The United States is committed to promoting democracy in the Middle East and North Africa. "We are not simply acting in our self-interest," said U.S. Secretary of State Hillary Clinton. "Americans believe that the desire for dignity and self-determination is universal." Moreover, democratic governments tend to be more stable, peaceful, and prosperous.
Secretary Clinton continued by stating, "In the Middle East today, the greatest single source of instability is not the demand for change. It is the refusal to change. That is true in the case of Syria, where a crackdown on small, peaceful protests drove thousands into the streets and thousands more over the borders. It is true in Yemen, where President Saleh has reneged repeatedly on his promises to transition to democracy and suppressed his people's rights and freedoms. And it is true in Egypt. . . .If, over time, the most powerful political force in Egypt remains a roomful of unelected officials, they will have planted the seeds for future unrest," said Secretary Clinton, "and Egyptians will have missed a historic opportunity."
In Bahrain, the U.S. intends to hold the government to its commitments to provide access to human rights groups, to allow peaceful protests, and to ensure that those who cross lines in responding to civil unrest are held accountable. Reform and equal treatment for all Bahrainis are in Bahrain's interest, in the regions interest and in the United States' interest.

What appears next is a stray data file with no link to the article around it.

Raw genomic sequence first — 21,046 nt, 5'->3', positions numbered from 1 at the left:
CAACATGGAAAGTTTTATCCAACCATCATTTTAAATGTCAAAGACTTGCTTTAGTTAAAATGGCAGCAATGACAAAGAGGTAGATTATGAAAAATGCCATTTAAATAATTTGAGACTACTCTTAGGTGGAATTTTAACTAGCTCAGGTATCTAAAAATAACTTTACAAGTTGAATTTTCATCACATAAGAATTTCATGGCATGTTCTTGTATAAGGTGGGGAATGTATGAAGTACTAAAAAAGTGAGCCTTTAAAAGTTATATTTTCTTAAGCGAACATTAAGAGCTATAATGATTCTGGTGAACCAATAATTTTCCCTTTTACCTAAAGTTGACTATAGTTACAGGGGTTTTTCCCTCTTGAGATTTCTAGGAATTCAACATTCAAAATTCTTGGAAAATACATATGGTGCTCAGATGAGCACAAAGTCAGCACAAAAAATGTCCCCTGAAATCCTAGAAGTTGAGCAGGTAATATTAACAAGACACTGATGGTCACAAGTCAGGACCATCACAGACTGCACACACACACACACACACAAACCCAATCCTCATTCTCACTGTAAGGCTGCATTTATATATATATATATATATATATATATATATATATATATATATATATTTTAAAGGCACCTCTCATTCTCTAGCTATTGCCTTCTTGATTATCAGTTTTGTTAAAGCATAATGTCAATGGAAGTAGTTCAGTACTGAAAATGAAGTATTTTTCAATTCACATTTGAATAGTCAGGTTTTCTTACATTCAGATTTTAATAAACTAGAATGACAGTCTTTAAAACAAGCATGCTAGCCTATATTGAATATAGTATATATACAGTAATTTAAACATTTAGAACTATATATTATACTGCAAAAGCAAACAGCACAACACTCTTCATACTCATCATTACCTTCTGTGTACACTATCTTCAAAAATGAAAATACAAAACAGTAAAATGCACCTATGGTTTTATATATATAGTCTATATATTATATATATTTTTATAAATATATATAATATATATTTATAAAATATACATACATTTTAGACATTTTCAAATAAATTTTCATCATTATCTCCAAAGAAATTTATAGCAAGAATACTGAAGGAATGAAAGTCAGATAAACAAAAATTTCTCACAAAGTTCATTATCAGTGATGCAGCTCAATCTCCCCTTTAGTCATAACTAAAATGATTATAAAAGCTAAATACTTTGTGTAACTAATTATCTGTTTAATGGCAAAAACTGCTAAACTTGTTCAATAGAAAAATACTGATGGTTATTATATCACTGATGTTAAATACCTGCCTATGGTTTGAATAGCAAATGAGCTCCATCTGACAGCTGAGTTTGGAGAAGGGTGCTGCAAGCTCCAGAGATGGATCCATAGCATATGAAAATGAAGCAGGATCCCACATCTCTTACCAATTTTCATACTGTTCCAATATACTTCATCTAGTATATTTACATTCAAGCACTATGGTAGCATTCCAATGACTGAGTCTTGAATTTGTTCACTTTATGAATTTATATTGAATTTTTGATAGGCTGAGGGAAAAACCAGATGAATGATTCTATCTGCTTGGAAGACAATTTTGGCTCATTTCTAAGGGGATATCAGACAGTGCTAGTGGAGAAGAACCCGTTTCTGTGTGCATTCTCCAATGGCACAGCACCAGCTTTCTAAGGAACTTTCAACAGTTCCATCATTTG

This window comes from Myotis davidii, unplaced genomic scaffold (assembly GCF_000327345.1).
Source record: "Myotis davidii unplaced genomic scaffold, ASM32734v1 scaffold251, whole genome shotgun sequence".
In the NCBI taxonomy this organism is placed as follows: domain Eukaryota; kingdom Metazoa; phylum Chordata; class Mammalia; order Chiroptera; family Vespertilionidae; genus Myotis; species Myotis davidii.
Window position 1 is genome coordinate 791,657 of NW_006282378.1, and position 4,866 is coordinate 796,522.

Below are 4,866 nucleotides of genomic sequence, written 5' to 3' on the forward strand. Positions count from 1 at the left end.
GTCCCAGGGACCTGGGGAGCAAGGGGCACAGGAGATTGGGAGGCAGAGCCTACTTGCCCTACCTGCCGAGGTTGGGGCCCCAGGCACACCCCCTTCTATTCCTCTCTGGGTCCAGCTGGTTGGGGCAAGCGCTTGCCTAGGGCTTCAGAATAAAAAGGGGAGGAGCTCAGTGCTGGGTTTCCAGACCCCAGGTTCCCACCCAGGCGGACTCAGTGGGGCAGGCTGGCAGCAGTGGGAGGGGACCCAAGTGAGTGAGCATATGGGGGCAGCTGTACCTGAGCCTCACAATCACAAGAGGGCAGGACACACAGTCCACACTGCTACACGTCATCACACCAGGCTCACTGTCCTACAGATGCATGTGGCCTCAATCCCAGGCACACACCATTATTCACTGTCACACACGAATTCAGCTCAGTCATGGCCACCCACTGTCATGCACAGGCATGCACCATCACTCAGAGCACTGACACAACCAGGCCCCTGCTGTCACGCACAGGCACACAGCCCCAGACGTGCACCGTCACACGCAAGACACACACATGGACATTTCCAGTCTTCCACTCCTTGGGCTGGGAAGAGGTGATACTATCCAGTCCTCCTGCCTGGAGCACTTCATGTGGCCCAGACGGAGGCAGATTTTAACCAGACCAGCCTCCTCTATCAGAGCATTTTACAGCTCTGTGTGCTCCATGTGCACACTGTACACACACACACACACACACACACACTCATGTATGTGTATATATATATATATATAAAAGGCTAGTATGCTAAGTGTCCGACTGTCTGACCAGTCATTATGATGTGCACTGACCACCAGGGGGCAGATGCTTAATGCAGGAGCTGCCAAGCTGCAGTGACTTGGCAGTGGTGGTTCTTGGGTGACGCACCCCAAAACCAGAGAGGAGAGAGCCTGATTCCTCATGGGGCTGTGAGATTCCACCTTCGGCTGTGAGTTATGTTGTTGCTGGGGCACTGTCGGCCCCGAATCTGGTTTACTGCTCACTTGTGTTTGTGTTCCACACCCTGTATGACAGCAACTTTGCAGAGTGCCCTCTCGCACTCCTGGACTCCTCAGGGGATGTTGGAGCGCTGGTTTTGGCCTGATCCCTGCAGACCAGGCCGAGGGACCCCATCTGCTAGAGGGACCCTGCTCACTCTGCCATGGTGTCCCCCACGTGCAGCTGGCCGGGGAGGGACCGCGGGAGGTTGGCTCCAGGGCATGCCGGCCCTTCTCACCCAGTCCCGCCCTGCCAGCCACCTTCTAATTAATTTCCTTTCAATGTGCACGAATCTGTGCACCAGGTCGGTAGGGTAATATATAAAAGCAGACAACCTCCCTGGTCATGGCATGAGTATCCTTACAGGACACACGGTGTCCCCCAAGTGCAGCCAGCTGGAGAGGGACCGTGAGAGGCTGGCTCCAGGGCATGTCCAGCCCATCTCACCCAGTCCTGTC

A fundamental component of democracy is holding free and fair elections. Parties committed to democracy must reject violence; they must abide by the rule of law and respect the freedoms of speech, religion, association, and assembly; they must respect the rights of women and minorities; they must let go of power if defeated at the polls.
In order to promote the democratic process in North Africa and the Middle East, the U.S. is providing resources, capabilities and expertise to support those who seek peaceful, democratic reform.
The United States is committed to helping all people, men and women, in the region find justice and opportunity as full participants in new democratic societies.